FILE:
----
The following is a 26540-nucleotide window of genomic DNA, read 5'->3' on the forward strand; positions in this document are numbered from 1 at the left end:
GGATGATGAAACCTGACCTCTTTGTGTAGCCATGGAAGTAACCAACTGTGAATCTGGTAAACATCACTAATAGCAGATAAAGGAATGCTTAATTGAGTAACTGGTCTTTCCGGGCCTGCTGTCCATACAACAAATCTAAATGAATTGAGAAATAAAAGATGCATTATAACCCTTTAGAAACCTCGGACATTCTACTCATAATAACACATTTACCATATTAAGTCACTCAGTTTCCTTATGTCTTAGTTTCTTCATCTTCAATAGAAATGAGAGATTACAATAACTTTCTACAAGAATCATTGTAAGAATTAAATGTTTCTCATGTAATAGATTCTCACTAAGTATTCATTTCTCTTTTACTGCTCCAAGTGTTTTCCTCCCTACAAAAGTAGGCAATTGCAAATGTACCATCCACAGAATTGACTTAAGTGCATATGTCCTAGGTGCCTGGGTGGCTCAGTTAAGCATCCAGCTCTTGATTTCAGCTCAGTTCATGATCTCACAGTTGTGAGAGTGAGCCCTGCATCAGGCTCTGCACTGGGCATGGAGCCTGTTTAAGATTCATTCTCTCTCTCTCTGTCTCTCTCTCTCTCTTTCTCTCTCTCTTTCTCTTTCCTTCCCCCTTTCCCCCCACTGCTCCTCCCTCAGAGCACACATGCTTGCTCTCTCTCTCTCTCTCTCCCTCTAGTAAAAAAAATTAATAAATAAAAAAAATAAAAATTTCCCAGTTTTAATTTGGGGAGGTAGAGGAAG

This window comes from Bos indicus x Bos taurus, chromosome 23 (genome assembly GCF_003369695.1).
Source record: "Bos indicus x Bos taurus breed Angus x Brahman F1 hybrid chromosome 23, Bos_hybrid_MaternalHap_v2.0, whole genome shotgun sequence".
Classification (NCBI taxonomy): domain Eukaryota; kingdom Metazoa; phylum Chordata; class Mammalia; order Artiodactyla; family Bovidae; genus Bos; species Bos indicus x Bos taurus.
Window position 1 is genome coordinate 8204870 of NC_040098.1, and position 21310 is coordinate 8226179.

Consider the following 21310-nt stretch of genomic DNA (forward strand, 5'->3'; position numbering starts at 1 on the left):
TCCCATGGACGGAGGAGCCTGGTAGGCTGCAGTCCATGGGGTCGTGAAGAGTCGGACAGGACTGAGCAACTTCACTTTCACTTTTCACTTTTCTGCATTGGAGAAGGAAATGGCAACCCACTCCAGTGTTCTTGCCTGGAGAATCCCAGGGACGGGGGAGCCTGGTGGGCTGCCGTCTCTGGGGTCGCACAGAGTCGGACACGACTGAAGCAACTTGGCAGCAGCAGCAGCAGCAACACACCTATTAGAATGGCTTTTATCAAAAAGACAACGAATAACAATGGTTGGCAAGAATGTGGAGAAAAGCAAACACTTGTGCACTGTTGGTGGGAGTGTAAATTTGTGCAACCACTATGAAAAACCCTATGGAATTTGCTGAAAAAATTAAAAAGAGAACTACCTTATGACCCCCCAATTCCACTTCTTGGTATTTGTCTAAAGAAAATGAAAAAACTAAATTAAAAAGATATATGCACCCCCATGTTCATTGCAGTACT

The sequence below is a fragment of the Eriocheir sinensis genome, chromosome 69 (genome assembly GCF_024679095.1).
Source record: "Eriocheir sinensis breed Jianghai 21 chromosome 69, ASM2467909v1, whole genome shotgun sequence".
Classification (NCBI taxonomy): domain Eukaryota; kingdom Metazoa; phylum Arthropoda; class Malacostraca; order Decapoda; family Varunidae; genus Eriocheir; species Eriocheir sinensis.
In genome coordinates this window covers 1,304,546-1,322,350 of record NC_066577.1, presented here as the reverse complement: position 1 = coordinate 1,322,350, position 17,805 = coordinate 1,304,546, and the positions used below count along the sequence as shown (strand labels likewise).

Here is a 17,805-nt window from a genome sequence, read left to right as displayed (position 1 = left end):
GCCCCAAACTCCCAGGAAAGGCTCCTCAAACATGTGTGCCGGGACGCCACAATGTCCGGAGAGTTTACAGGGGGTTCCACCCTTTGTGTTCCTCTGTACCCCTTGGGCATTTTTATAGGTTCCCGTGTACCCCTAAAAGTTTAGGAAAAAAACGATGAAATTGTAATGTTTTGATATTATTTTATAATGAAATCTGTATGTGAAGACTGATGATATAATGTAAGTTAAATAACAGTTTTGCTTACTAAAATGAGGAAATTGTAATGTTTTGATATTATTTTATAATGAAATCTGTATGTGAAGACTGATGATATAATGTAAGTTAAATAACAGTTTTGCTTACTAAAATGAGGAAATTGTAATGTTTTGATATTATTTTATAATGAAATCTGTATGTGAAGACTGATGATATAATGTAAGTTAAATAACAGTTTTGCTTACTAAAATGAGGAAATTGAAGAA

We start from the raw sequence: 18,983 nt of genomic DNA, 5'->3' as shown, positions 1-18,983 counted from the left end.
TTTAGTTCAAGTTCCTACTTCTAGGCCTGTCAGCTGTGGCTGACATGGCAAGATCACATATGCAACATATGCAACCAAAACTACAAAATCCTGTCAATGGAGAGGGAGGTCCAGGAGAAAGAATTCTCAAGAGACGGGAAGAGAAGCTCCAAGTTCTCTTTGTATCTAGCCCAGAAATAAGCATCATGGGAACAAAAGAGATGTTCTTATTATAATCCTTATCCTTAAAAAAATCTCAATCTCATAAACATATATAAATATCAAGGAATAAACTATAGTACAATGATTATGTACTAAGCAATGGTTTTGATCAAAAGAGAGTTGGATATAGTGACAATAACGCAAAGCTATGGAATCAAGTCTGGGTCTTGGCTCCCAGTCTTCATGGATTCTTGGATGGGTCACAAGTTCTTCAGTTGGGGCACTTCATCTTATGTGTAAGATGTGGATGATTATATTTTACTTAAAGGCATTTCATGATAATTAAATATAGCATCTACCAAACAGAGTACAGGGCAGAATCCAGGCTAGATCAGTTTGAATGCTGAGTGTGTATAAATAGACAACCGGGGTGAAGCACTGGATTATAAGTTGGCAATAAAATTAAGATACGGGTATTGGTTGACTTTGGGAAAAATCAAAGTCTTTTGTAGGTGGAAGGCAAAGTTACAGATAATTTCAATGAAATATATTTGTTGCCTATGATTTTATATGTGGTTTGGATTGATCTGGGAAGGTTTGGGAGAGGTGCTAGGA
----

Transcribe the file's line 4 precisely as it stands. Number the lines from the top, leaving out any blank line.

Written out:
Source record: "Bos indicus x Bos taurus breed Angus x Brahman F1 hybrid chromosome 23, Bos_hybrid_MaternalHap_v2.0, whole genome shotgun sequence".